Oku Station 30 - Gassan


- Oku no Hosomichi - 奥の細道 - おくのほそ道
The Narrow Road to the Deep North -

. Oku no Hosomichi - 奥の細道 - Introduction .


- - - Station 30 - Gassan and Yudonosan 月山 湯殿 - - -

I climbed Mount Gassan on the eighth. I tied around my neck a sacred rope made of white paper and covered my head with a hood made of bleached cotton, and set off with my guide on a long march of eight miles to the top of the mountain. I walked through mists and clouds, breathing the thin air of high altitudes and stepping on slippery ice and snow, till at last through a gateway of clouds, as it seemed, to the very paths of the sun and moon, I reached the summit, completely out of breath and nearly frozen to death. Presently the sun went down and the moon rose glistening in the sky. I spread some leaves on the ground and went to sleep, resting my head on pliant bamboo branches. When, on the following morning, the sun rose again and dispersed the clouds, I went down towards Mount Yudono.

As I was still descending, I saw an old smithy built right on a trickling stream. According to my guide, this was where Gassan, a local swordsmith, used to make his swords, tempering them in the crystal-clear water of the stream. He made his swords with such skill and devotion that they became famous throughout the world. He must have chosen this particular spot for his smithy probably because he knew of a certain mysterious power latent in the water, just as indeed a similar power is known to have existed in the water of Ryosen Spring in China. Nor is the story of Kansho and Bakuya out of place here,* for it also teaches us that no matter where your interest lies, you will not be able to accomplish anything unless you bring your deepest devotion to it.

As I sat reflecting thus upon a rock, I saw in front of me a cherry tree hardly three feet tall just beginning to blossom - far behind the season of course, but victorious against the heavy weight of snow which it had resisted for more than half a year. I immediatley thought of the famous Chinese poem about 'the plum tree fragrant in the blazing heat of summer' and of an equally pathetic poem by the priest Gyoson, and felt even more attached to the cherry tree in front of me. I saw many other things of interest in this mountain, the details of which, however, I refrain from betraying in accordance with the rules I must obey as a pilgrim. When I returned to my lodging, my host, Egaku, asked me to put down in verse some impressions of my pilgrimage to the three mountains, so I wrote as follows on the narrow strips of writing paper he had given me.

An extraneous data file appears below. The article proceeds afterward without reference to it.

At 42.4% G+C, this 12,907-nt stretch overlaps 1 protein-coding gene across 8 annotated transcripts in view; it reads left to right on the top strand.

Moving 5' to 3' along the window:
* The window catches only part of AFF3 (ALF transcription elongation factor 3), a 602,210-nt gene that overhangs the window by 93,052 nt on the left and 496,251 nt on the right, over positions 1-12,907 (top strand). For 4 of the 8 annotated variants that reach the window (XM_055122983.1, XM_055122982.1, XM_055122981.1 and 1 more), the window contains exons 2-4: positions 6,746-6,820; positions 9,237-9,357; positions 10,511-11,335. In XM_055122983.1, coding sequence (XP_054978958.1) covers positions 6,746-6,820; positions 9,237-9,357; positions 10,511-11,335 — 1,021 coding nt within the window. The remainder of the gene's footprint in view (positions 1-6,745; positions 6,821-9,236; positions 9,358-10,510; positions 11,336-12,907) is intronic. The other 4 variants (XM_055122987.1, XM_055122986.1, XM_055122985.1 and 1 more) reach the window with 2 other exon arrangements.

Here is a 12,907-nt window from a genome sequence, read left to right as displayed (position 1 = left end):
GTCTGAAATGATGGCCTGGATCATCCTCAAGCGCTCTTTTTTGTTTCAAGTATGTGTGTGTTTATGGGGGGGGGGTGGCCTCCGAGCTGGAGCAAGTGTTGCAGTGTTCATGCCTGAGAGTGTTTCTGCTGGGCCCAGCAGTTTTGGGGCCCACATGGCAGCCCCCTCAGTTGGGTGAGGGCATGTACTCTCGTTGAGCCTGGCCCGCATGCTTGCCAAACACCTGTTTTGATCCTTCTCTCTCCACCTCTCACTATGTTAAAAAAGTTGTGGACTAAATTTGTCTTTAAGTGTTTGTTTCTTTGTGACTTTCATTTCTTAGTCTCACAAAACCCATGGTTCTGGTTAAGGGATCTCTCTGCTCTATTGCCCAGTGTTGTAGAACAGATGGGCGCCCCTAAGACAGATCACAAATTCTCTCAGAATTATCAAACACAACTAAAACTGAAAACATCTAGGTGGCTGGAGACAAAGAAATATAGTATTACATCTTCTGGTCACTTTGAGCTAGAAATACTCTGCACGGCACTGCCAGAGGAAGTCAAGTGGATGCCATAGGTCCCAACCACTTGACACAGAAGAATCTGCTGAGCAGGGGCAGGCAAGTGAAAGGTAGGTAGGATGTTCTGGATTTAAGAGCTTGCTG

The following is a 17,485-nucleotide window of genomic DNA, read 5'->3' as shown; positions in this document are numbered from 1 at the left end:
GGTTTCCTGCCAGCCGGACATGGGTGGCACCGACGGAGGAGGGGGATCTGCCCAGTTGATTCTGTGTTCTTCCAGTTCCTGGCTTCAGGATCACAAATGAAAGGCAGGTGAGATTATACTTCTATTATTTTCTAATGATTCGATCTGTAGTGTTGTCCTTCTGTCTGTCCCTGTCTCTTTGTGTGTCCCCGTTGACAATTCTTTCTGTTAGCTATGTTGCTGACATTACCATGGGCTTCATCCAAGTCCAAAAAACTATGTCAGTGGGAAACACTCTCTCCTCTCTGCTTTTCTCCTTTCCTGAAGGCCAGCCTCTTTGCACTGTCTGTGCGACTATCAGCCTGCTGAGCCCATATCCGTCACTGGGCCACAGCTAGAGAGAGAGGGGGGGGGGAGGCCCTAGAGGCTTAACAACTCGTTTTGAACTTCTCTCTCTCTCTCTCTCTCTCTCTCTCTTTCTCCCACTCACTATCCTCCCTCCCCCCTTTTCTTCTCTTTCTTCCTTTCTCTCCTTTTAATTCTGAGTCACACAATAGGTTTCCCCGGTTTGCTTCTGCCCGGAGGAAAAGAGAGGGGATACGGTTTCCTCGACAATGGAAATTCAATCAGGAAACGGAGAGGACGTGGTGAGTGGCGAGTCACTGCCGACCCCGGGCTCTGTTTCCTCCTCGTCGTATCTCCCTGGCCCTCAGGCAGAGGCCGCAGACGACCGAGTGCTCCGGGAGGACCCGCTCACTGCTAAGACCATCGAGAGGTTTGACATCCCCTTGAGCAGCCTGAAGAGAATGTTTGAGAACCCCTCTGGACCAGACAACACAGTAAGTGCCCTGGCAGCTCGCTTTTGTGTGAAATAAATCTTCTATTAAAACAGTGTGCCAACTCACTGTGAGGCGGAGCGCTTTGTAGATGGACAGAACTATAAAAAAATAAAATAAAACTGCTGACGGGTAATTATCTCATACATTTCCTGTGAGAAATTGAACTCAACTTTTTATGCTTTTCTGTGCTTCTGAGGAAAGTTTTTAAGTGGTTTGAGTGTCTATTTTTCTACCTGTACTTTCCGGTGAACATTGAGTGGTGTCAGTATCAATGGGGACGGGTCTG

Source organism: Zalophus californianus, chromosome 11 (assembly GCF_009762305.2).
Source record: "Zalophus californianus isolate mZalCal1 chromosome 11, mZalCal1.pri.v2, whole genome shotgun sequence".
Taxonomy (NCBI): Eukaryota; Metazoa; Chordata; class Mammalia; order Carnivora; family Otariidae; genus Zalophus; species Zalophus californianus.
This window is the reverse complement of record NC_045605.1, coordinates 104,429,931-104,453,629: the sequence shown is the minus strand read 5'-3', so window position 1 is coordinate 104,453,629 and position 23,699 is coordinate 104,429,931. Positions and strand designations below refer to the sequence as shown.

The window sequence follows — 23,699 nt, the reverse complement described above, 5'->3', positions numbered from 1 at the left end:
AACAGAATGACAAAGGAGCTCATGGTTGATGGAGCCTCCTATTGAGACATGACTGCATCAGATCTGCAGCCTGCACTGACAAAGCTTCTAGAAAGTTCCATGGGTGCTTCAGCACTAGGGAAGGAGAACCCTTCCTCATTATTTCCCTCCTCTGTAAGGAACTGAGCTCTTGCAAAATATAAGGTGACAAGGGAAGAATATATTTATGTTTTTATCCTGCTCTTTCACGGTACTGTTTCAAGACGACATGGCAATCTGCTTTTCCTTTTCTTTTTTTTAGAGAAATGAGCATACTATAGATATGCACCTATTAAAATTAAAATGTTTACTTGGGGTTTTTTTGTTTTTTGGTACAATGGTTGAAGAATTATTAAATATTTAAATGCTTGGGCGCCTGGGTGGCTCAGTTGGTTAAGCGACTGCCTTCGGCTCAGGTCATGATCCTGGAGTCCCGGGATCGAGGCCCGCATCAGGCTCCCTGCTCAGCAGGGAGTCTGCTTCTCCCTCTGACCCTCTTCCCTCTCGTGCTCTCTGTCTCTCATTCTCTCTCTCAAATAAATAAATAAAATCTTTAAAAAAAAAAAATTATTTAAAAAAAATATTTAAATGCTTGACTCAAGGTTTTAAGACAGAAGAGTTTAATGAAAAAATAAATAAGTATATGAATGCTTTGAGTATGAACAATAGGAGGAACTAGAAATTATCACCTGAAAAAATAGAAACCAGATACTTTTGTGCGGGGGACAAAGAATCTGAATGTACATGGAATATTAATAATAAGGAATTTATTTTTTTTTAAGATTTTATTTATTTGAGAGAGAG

How cool it is,
A pale crescent shining
Above the dark hollow
Of Mount Haguro.

How many columns of clouds
Had risen and crumbled, I wonder
Before the silent moon rose
Over Mount Gassan.

Forbidden to betray
The holy secrets of Mount Yudono,
I drenched my sleeves
In a flood of reticent tears.

Tears rushed to my eyes
As I stepped knowingly
Upon the coins of the sacred road
Of Mount Yudono.
-- Written by Sora

Tr. by Nobuyuki Yuasa
source : terebess.hu/english

八日、月山にのぼる。木綿しめ身に引かけ、宝冠に頭を包、強力と云ものに 道ひかれて、雲霧山気の中に氷雪を踏てのぼる事八里、更に日月行道の雲関に入かとあやしまれ、息絶身こゞえて頂上にいたれば、日没て月顕る。笹を鋪篠を枕として、臥て明るを待。日出て雲消れば湯殿に下る。

谷の傍に 鍛治小屋と云有。此国の 鍛治、霊水を撰て爰に潔斉して劔を打、終月山と銘を切て世に賞せらる。彼龍泉に剣を淬とかや。干将莫耶のむかしをしたふ。道に堪能の執あさからぬ事しられたり。岩に腰かけてしばしやすらふほど、三尺ばかりなる桜のつぼみ半ばひらけるあり。ふり積雪の下に埋て、春を忘れぬ遅ざくらの花の心わりなし。炎天の梅花爰にかほるがごとし。行尊僧正の哥の哀も爰に思ひ出て、猶まさりて覚ゆ。惣而此山中の微細、行者の法式として他言する事を禁ず。仍て筆をとゞめて記さず。坊に帰れば、阿闍利の需に依て、三山順礼の句〃短冊に書。


湯殿山銭ふむ道の泪かな 曾良 Sora


kumo no mine / ikutsu kuzurete / tsuki no yama


katararenu Yudono ni nurasu tamoto kana

- - - - - Peipei Qiu wrote:

Unable to speak
of Yudono’s wonders, my sleeves
are drenched with tears.

(this poem) has not received as much critical attention. This might have to do with the lack of depiction of scenic beauty in the third verse. Traditionally, in Japanese literary travel journals a poet offers a poem to praise the famous scenic site, making allusions or references to the classical poems composed at the same place. Bashô seems to have felt it necessary to make an excuse for his not devoting a verse to the famous scenery.
He writes:
“it was forbidden by the rules for mountain pilgrims to reveal what one saw on Mount Yudono, so I put my brush aside.”
source : Basho-and-the-Dao- Peipei-Qiu


entrance to the Yudono complex

katararenu Yudono ni nurasu tamoto kana

I cannot speak of
Yudono, but see how wet
My sleeve is with tears.

Tr. Donald Keene

no speaking
in the place of Yudono-den
I wet my cuff

Tr. Etsuko Yanagibori

. WKD : Basho at Mount Gassan .

. Gabi Greve - photo album from Haguro / Yudono .

. WKD : the ascetics of the Yudono mounts .


. Oku no Hosomichi - 奥の細道 - Introduction .

. Rokujurigoe Kaido 六十里越街道 Rokujurigoe Highway Pilgrim Road .